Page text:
“L” will be on leash or tie-down at the beginning, just as she has been in class here at Leader Dog. Gradually, freedom will be given in the house under supervision; it is much easier to establish good house behaviour right from the beginning rather than correct bad behaviours that are allowed to develop – freedom is earned, not granted. We will give “L” a chance to explore the yard off leash without Bode at first. Once she has had a chance to scope out her new yard, she and Bode will be allowed to play together, again with supervision at first. We don’t want either dog to bully the other. Knowing both their natures, I’m sure they will get along very nicely.

One thing to point out is that even with all her training, “L” is still a dog. She will do doggie things; she will put her head on your knee if she can get away with it; she will lick your hand because she is a licky girl; she will shed and she may drool – as they say, you can’t take the dog out of the dog. While I will do my best to manage her “doggie” side, remember that she is still a dog.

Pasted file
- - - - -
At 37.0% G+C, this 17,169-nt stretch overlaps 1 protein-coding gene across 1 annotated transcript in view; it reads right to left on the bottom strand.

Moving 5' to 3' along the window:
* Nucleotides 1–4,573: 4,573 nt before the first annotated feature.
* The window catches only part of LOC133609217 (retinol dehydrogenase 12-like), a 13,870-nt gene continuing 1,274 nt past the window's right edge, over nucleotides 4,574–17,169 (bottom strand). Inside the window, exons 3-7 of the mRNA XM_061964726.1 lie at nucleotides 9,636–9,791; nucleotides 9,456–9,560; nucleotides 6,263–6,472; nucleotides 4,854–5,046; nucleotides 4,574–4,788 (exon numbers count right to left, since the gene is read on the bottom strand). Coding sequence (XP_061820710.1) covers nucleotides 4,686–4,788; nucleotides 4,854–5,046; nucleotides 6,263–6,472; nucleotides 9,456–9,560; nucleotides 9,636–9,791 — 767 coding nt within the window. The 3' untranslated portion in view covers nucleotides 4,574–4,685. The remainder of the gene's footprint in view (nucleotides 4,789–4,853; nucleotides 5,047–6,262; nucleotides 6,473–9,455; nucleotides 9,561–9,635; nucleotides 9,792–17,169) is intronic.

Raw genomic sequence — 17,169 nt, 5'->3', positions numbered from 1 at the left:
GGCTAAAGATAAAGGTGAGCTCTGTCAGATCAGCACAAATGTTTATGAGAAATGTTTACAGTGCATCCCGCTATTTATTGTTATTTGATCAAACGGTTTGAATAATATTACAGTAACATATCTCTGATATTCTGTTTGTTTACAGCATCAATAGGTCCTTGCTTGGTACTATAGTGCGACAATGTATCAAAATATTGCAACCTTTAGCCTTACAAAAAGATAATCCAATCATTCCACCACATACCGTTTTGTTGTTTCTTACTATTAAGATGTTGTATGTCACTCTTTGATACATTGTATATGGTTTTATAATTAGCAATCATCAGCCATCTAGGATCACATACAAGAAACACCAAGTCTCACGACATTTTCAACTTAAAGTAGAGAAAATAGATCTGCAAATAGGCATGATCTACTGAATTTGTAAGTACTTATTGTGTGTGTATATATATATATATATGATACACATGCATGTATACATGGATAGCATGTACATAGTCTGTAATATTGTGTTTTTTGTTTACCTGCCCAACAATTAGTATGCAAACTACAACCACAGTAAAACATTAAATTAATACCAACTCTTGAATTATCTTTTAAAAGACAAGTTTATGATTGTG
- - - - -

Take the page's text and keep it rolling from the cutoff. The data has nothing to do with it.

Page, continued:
Like Bode was, “L” will become part of my identity and self-image. While she is just a dog to others, she is much more than a dog to me – she is part of who I am, she is my independence, she is my freedom.

I will have one more post to wrap things up as I get home. This has been an amazing journey. Although I have trained with other guide dogs before, the story never gets old, and it never ever loses its magic. As long as I am physically able, I will choose to have a guide dog by my side.

Paws up salute to all my wonderful guides: Eli, Kyte, Piccolo, Stetson, Jack Pot, Bode, and “L”.

Go To Chapter 20: Wrap Up and Supporting Leader Dogs for the Blind

Go Home